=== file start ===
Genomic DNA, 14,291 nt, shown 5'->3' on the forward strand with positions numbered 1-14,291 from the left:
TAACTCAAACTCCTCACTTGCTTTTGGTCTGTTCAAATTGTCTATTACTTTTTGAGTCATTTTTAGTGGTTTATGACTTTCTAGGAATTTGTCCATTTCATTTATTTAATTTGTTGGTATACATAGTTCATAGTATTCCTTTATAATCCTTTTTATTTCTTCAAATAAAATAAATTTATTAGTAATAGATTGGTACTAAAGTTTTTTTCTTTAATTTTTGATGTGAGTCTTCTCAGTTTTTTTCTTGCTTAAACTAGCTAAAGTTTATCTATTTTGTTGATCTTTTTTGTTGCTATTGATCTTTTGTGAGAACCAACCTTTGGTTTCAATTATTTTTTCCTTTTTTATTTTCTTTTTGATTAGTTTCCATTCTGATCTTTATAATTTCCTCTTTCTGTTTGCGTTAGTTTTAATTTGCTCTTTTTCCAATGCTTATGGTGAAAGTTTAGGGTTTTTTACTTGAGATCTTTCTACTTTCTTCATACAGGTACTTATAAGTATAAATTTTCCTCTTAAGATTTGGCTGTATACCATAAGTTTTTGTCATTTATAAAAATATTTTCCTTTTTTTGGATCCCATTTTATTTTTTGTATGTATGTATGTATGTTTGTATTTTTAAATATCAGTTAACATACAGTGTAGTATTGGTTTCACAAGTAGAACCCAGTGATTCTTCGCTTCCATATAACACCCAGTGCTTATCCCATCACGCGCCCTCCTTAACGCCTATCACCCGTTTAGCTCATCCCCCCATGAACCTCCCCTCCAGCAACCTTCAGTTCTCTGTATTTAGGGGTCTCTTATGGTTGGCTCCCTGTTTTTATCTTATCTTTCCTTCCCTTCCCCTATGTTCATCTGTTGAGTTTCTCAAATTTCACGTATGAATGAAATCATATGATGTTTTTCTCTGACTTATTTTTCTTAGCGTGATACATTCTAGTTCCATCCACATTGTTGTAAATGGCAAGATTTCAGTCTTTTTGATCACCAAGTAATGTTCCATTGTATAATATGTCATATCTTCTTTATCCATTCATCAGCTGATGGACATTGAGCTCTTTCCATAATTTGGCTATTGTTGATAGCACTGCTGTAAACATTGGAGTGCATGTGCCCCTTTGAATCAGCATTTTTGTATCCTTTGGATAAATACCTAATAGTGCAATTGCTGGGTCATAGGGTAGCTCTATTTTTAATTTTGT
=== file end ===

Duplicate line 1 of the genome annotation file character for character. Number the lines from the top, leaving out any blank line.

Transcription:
Genomic DNA, 14,291 nt, shown 5'->3' on the forward strand with positions numbered 1-14,291 from the left: